This time last year, investors in emerging markets had enjoyed an 85% increase in the benchmark MSCI Emerging Markets index over two years, and were looking forward to a hat trick. They didn’t get one. After peaking in late January, the index slipped back into a bear market, losing nearly a quarter between late January and this week. Emerging markets account for most of the world’s ten worst-performing equity indices in 2018 to date.
Argentina is at the bottom of the global league, with its Merval index losing 52% in dollar terms this year. It was forced to call in the International Monetary Fund after investors, rattled by high inflation, fled the country – sending the currency, the peso, off a cliff. That made the country’s dollar debt more expensive, as did the overall rise in the dollar. Along with the high rates required to temper the currency’s slide, this squeezed the economy hard.
Turkey suffered a similar exodus, with its stockmarket second to last in the table with a decline of 43%.
Moving on up, we come to the Shanghai Composite index, which fell by almost 30%. Signs of a slowdown in the Chinese economy following a clampdown on lending unnerved investors, while the trade war between the US and China, and its potential ramifications, were a heavy blow to confidence.
Emerging markets, notably Asia’s, are typically more dependent on trade than industrialised countries, with bigger domestic economies. This helps explain why Korea’s Kospi index is also near the bottom of the table. It tracks the blue chips of one of the world’s most open economies.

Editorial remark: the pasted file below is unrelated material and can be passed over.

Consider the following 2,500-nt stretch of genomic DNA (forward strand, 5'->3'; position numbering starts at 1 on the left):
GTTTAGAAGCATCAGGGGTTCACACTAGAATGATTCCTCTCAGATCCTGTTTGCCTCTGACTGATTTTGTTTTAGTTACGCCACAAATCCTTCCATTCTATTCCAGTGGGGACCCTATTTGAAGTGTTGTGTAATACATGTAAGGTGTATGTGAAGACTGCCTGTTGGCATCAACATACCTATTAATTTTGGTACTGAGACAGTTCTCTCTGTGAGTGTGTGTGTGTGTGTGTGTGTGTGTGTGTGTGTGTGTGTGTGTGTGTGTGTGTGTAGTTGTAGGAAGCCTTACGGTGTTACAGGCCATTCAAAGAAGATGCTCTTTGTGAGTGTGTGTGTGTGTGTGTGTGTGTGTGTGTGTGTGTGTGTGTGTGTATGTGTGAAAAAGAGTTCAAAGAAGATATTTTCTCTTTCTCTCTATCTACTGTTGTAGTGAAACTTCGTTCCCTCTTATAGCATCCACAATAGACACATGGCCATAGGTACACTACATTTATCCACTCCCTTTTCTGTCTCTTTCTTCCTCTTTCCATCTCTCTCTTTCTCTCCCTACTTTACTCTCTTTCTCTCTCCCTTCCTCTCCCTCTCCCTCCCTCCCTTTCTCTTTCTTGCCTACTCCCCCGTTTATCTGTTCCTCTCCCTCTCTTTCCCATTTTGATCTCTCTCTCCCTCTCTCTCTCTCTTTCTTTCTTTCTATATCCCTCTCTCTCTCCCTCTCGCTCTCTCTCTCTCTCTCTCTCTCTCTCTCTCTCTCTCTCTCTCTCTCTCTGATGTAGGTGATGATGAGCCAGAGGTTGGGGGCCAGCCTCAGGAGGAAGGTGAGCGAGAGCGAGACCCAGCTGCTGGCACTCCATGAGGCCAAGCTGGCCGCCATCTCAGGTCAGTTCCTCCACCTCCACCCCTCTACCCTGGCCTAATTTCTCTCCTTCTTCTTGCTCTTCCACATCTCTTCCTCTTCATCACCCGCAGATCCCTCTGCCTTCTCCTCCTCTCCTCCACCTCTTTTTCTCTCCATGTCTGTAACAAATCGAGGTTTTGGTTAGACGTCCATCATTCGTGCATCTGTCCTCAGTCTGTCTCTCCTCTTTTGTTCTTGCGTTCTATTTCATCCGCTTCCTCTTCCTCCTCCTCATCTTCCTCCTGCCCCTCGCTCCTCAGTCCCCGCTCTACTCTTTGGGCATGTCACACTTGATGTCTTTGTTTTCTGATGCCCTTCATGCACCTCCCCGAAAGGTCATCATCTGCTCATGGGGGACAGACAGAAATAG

This turbulent year, however, doesn’t mean emerging markets in general are in crisis. It’s just a case of a rotten apple or two. The most striking feature of the league table is that the countries who did worst are battling specific problems. Investors began to question whether the Argentinian central bank really could contain inflation, while Turkey’s autocratic leader Recep Tayyip Erdogan has been trying to bully the central bank into cutting interest rates, even though inflation is still at a 15-year high of 23%.
Both Turkey and Argentina also have relatively high levels of dollar debt, making them especially vulnerable to higher US interest rates and dollar appreciation.
Not too long ago, all emerging markets had these problems; now, very few do. As Fortune’s Shawn Tully points out, countries comprising 80% of the MSCI index on average hold the equivalent of less than 10% of GDP in dollar debt. Most emerging markets are much better managed now, with inflation under control and government debt averaging less than 50% of GDP, compared with 80%-90% in Europe. The long-term story, moreover, remains compelling. Young workforces and emerging middle classes should power fast growth for years to come. Moreover, emerging markets account for 40% of the world’s growth yet only 12% of global stockmarket value.
What to expect in 2019
Near-term prospects, meanwhile, appear to be improving. Emerging-market growth has cooled to roughly 4.2% year on year as the developed world and China have slowed. But with China set to allow banks to lend more and run a larger fiscal deficit, GDP should come in at around 6.3% this year, only a small dip from this year’s 6.6%, reckons Deutsche Bank. And as Mark Williams of Liontrust Asia Income notes in the Investors Chronicle, dollar strength should abate this year because fewer US interest-rate rises are on the cards. On the trade front “there seems to be an honest attempt to patch up relations between China and the US”.
Even if 2019 doesn’t prove a better year, however, emerging markets are already so cheap it barely matters, reckons Tully. Rampant pessimism means they are on a cyclically-adjusted price/earnings ratio of a mere 12.5, compared with America’s 31. The upshot? As Rob Arnott of Research Affiliates told Fortune, they are “the buy of the decade”.